Dodge Charger Third Generation
|Assembly||United States: Detroit, Michigan Hamtramck, Michigan Los Angeles, California(1971 only) St. Louis, Missouri|
|Body and chassis|
|Related||Dodge Coronet Plymouth Satellite Plymouth GTX Plymouth Road Runner|
|Engine||225 cu in (3.7 L) I6 318 cu in (5.2 L) V8 340 cu in (5.6 L) V8 400 cu in (6.6 L) V8 426 cu in (7.0 L) V8 440 cu in (7.2 L) V8|
|Transmission||3-speed automatic 3-speed manual 4-speed manual|
|Wheelbase||115.0 in (2,921 mm)|
|Length||205.0 in (5,207 mm)|
|Height||53.0 in (1,346 mm)|
The 1971 model year introduced an all-new third generation Charger with a new split grille and more rounded "fuselage" bodystyle. The interiors were like those of the E-body and were now shared by the Plymouth B-body, the Plymouth Satellite Sebring and Road Runner. The hidden headlights were now optional. A rear spoiler and a "Ramcharger" hood were new options. This hood featured a popped up scoop mounted directly above the air cleaner controlled by a vacuum switch under the dash. On Plymouth Road Runners it was called the "Air Grabber" hood, and it was previously used on the Coronet R/T and Super Bee.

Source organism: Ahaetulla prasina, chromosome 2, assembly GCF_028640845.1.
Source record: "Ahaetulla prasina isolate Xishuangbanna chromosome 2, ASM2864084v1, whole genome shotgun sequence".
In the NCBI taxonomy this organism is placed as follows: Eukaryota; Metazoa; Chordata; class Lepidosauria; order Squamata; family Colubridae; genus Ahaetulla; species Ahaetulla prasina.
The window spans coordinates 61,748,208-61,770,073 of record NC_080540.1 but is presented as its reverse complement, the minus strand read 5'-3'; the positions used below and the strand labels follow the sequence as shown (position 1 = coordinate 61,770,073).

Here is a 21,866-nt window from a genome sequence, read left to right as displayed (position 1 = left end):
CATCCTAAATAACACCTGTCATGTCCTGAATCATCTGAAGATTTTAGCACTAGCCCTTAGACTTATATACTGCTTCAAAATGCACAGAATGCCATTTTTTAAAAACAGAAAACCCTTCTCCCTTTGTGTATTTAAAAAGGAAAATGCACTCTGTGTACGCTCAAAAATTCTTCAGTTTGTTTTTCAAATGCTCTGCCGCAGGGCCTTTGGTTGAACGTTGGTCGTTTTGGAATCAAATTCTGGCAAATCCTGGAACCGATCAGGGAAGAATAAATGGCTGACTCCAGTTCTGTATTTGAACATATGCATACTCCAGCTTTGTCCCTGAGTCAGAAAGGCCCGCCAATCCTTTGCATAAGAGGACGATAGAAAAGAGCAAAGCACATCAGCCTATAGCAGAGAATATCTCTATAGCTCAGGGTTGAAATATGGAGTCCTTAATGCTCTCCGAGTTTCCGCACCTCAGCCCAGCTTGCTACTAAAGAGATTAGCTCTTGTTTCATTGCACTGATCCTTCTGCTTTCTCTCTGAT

Dodge also merged its Coronet and Charger lines. From 1971, all four-door B-bodies were badged as Coronets and all two-door B-bodies as Chargers. Thus for one year only, the Charger Super Bee became part of the Charger stable. From 1971 to 1974, Charger models used the Coronet's VIN prefix of "W".
The Dodge Super Bee made the move from the Coronet line to the Charger line for 1971 only, then the model was discontinued. Several other models were carried over from 1970, including the 500. The R/T and SE versions carried over as well, but the R/T's popularity was on the downslide thanks to higher insurance costs. Only 63 Hemi versions were built, and 2,659 were built with other engines that year. Rapidly rising insurance rates, combined with higher gasoline prices, reduced sales of muscle cars and 1971 was the last year of availability for the 426 Hemi "Elephant engine" in any car. 1971 also saw the end of the high-performance 440 Six-Pack engine (although some early Dodge literature (August 1971 press) stated that this engine was available for 1972, it was pulled at the last minute. However, a few factory installed six-pack Chargers and Road Runners were built early in the production run). In the Super Bee's final year, the 340 became a $44 option over the standard, low-compression 383 .
Many of the "Hi-Impact" colors would disappear after the 1971 model year; this also created the 1971-only "Citron Yella".